A surprise hit for the Broken Lizard comedy troupe in 2001, “Super Troopers” was helmed by founding member Jay Chandrasekhar, as was 2004's “Club Dread,” a campy spoof of the hack-n-slash horror genre, which was less successful both in execution and at the box office. “Beerfest,” also directed by Chandrasekhar, who plays a couple of roles in the film, as do most of the Broken Lizards, splits the difference: It's funnier than “Club Dread,” though not as subversive as “Super Troopers.” Yet it is as completely offensive as either of those films, if not more so, depending on your gender, race, ethnicity, sexual orientation and general penchant for good taste. Part ”Animal House,” with bits of National Lampoon's “European Vacation” and just a touch of the great Canadian “Strange Brew” comedies starring Dave Thomas and Rick Moranis, “Beerfest” may have good lineage, but that doesn'tt always make for a good movie. In any case, there it is -- all bloated and glassy- eyed and ready for a swig. Starring Erik Stolhanske, Paul Soter, Jay Chandrasekhar, Kevin Heffernan, M.C. Gainey, Cloris Leachman and Jurgen Prochow. Directed by Jay Chandrasekhar. Written by Jay Chandrasekhar, Kevin Heffernan, Steve Lemme, Paul Soter and Erik Stolhanske. Produced by Bill Gerber, Steve Lemme, Richard Perello and Erik Stolhanske. A Warner Bros. release. Comedy. Rated R for pervasive crude and sexual content, language, nudity and substance abuse. Running time: 110 min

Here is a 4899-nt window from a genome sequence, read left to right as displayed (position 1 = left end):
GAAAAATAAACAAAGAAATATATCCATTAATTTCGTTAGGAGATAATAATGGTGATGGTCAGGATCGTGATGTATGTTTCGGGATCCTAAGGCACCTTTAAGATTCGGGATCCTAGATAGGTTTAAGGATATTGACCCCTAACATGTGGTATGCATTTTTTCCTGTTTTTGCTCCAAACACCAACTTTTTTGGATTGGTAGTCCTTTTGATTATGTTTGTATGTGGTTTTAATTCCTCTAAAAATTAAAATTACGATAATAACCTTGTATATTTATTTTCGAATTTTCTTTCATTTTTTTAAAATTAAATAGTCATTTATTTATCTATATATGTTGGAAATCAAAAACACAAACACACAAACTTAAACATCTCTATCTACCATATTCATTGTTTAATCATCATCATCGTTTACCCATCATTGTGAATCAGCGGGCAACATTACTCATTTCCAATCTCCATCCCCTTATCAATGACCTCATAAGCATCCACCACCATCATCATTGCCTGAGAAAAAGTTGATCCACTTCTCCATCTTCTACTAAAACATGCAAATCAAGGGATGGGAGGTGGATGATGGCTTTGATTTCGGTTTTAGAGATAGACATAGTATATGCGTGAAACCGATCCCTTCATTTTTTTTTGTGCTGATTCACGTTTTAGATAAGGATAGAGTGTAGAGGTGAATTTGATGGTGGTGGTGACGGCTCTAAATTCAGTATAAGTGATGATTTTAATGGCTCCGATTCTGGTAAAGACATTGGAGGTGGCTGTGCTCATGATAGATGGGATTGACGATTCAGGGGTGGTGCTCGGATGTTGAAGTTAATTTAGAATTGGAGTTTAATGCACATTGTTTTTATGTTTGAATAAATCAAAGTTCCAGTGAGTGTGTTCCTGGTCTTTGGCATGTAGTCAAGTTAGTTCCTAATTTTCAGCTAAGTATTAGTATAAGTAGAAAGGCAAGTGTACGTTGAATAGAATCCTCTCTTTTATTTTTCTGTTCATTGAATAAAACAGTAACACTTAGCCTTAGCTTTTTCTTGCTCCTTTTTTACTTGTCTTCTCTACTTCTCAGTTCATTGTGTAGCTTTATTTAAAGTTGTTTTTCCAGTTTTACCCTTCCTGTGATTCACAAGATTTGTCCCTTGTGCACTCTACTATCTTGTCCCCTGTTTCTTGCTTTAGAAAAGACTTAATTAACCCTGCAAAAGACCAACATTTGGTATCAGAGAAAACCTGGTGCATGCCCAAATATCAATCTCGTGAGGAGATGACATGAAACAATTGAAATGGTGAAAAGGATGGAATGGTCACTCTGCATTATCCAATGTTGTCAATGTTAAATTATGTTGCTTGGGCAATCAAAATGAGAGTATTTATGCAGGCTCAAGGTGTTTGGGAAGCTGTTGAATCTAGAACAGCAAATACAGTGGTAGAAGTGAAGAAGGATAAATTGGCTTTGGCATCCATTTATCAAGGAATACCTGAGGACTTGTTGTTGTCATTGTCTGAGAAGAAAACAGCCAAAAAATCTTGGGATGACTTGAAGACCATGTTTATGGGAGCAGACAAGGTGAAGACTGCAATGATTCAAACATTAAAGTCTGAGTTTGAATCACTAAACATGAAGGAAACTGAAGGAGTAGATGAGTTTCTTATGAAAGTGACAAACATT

The story underlying the hijinks in “Beerfest” is a slight but useful setup for what adds up to a bunch of not necessarily coherent gags, bits, stunts and one-liners, mostly surrounding the unabashed over-consumption of beer and what that means to the human body and those watching. The Wolfhouse brothers, Todd (Erik Stolhanske) and Jan (Paul Soter), are from a staunchly German-American family but have never visited the Vaterland. When their grandfather dies, their grandmother (Cloris Leachman, channeling her Frau Blucher from "Young Frankenstein”) gets them to take granddad's ashes back to the old country. There, they stumble upon a secret beer-drinking Olympiad dominated by the von Wolfhausens, the German branch of the family. Foolishly they challenge the Deutschlanders and are humiliated. Furthermore, their German relatives accuse their grandfather of having stolen the family beer recipe. Down but not out, the Wolfhouse brothers return to America where they solicit a few of their more disgusting friends to form an Olympic-caliber beer-drinking team and return to the games, where things really get nasty.